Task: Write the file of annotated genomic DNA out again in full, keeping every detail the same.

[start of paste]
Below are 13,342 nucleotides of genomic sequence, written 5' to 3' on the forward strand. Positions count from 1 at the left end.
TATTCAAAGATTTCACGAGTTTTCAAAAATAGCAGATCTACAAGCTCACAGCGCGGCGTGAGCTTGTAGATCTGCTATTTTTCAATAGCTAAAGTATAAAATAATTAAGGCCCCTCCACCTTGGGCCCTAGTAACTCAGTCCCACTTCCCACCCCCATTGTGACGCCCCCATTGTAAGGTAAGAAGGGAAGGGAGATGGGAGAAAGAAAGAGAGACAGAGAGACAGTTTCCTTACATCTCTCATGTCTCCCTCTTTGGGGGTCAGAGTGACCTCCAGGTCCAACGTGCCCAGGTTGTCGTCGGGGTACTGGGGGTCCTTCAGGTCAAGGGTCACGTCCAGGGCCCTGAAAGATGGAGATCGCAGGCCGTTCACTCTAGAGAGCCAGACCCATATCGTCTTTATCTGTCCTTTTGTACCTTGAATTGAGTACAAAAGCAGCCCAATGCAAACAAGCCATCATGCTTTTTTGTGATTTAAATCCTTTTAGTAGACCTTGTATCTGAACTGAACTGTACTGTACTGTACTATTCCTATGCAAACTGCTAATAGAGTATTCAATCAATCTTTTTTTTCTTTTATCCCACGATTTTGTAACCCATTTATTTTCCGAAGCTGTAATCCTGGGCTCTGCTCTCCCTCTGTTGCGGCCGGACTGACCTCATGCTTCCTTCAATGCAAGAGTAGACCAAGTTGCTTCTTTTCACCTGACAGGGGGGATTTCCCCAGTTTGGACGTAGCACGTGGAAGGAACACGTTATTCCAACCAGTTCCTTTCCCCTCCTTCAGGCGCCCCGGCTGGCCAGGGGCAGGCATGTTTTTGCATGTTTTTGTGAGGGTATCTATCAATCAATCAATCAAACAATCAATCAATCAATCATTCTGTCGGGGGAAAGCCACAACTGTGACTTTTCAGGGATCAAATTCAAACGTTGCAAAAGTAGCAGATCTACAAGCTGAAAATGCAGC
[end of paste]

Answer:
Below are 13,342 nucleotides of genomic sequence, written 5' to 3' on the forward strand. Positions count from 1 at the left end.
TATTCAAAGATTTCACGAGTTTTCAAAAATAGCAGATCTACAAGCTCACAGCGCGGCGTGAGCTTGTAGATCTGCTATTTTTCAATAGCTAAAGTATAAAATAATTAAGGCCCCTCCACCTTGGGCCCTAGTAACTCAGTCCCACTTCCCACCCCCATTGTGACGCCCCCATTGTAAGGTAAGAAGGGAAGGGAGATGGGAGAAAGAAAGAGAGACAGAGAGACAGTTTCCTTACATCTCTCATGTCTCCCTCTTTGGGGGTCAGAGTGACCTCCAGGTCCAACGTGCCCAGGTTGTCGTCGGGGTACTGGGGGTCCTTCAGGTCAAGGGTCACGTCCAGGGCCCTGAAAGATGGAGATCGCAGGCCGTTCACTCTAGAGAGCCAGACCCATATCGTCTTTATCTGTCCTTTTGTACCTTGAATTGAGTACAAAAGCAGCCCAATGCAAACAAGCCATCATGCTTTTTTGTGATTTAAATCCTTTTAGTAGACCTTGTATCTGAACTGAACTGTACTGTACTGTACTATTCCTATGCAAACTGCTAATAGAGTATTCAATCAATCTTTTTTTTCTTTTATCCCACGATTTTGTAACCCATTTATTTTCCGAAGCTGTAATCCTGGGCTCTGCTCTCCCTCTGTTGCGGCCGGACTGACCTCATGCTTCCTTCAATGCAAGAGTAGACCAAGTTGCTTCTTTTCACCTGACAGGGGGGATTTCCCCAGTTTGGACGTAGCACGTGGAAGGAACACGTTATTCCAACCAGTTCCTTTCCCCTCCTTCAGGCGCCCCGGCTGGCCAGGGGCAGGCATGTTTTTGCATGTTTTTGTGAGGGTATCTATCAATCAATCAATCAAACAATCAATCAATCAATCATTCTGTCGGGGGAAAGCCACAACTGTGACTTTTCAGGGATCAAATTCAAACGTTGCAAAAGTAGCAGATCTACAAGCTGAAAATGCAGC